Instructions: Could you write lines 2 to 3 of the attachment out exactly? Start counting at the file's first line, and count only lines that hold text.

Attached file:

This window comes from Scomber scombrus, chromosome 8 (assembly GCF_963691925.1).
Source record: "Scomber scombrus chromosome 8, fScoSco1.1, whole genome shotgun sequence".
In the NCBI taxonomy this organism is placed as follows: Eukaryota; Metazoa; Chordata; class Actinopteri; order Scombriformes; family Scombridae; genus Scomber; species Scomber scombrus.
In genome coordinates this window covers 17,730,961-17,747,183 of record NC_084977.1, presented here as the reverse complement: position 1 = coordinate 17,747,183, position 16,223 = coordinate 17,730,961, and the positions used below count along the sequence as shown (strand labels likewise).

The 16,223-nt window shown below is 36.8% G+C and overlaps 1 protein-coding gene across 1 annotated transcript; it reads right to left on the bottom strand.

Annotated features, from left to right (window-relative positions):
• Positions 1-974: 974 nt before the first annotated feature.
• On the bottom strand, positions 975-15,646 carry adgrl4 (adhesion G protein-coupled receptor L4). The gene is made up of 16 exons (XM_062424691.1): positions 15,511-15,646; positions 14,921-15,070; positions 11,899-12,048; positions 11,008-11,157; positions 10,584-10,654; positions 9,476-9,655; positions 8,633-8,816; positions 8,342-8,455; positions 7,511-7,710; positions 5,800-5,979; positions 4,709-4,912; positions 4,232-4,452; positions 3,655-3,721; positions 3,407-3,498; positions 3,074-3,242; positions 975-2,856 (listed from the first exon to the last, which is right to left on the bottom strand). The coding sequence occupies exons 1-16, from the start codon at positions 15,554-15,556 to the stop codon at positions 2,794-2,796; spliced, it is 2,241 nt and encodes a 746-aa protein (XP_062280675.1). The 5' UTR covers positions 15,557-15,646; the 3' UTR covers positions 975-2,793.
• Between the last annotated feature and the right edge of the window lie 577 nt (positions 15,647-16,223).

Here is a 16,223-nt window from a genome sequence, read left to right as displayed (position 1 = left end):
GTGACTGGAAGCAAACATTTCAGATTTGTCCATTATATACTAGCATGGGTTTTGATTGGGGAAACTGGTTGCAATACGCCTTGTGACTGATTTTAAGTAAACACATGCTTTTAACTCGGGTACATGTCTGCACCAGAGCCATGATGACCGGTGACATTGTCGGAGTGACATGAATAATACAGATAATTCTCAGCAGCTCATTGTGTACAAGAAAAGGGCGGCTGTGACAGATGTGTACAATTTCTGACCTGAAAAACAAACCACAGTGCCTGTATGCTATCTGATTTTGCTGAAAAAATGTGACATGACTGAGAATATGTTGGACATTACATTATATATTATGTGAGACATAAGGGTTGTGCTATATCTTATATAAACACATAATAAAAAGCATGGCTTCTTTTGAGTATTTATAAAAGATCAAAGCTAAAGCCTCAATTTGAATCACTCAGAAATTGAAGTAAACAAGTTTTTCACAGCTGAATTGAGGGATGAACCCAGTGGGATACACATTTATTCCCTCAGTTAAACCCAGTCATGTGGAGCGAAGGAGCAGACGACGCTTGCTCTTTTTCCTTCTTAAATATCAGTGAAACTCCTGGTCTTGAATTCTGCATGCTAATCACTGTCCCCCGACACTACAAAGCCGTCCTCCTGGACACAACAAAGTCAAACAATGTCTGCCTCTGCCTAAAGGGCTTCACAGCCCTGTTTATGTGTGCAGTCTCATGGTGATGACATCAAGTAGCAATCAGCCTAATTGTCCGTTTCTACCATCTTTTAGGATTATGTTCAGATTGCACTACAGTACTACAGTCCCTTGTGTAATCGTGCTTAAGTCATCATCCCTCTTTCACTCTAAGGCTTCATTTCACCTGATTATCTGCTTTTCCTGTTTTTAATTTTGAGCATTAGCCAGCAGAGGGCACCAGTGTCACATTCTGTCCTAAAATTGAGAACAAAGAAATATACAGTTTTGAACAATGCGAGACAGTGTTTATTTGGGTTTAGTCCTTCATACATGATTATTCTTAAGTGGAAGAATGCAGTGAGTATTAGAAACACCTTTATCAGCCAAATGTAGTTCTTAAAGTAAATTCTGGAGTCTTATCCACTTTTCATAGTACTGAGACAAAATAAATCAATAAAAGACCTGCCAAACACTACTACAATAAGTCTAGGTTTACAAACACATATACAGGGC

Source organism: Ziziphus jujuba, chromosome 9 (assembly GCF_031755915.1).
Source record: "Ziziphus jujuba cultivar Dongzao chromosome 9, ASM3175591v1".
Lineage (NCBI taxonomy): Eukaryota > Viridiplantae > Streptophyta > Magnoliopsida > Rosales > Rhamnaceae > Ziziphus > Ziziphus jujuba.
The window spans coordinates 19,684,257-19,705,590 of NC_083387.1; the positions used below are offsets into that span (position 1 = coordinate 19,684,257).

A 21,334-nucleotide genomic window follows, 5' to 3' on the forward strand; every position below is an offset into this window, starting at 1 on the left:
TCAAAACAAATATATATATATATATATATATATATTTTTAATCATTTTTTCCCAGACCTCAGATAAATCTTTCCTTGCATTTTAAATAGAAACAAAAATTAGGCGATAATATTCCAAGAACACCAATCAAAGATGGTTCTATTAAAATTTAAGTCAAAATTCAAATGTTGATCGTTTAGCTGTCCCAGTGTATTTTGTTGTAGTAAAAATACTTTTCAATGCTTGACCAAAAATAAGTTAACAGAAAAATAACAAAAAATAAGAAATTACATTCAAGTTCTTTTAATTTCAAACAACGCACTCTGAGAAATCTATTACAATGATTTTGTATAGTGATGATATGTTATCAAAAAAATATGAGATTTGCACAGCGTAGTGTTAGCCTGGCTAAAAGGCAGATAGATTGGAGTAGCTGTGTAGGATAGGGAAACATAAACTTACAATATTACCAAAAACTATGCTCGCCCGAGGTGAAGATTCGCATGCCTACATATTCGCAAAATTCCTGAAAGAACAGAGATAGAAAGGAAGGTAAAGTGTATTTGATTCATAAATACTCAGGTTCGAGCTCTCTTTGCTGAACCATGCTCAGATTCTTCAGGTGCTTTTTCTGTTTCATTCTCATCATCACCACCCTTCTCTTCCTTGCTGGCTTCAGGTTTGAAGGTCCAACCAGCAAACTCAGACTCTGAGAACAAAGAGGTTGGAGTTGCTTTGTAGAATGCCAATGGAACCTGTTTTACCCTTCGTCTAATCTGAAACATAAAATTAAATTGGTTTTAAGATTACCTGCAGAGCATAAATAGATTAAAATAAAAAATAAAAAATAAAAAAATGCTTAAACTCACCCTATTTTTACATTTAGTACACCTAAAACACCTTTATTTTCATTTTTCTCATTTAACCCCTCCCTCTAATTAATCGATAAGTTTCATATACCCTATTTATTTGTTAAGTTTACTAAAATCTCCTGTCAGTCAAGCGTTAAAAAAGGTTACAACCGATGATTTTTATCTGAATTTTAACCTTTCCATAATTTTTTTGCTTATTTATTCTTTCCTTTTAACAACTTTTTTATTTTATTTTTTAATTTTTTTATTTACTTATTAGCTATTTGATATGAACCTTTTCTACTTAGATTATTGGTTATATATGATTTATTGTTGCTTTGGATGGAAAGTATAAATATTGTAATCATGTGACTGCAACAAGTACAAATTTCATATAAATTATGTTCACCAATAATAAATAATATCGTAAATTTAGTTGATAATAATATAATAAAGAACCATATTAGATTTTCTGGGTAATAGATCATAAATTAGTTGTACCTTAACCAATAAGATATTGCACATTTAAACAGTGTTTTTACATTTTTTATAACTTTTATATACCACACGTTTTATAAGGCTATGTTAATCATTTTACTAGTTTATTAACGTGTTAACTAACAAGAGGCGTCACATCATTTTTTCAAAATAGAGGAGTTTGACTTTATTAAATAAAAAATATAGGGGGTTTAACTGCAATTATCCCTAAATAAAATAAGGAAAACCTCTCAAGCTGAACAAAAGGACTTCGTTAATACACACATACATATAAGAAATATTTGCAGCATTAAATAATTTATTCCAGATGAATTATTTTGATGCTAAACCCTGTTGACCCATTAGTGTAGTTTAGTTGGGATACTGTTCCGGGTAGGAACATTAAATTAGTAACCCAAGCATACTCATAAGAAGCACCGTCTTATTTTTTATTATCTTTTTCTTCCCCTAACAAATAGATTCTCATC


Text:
Source record: "Scomber scombrus chromosome 8, fScoSco1.1, whole genome shotgun sequence".
In the NCBI taxonomy this organism is placed as follows: Eukaryota; Metazoa; Chordata; class Actinopteri; order Scombriformes; family Scombridae; genus Scomber; species Scomber scombrus.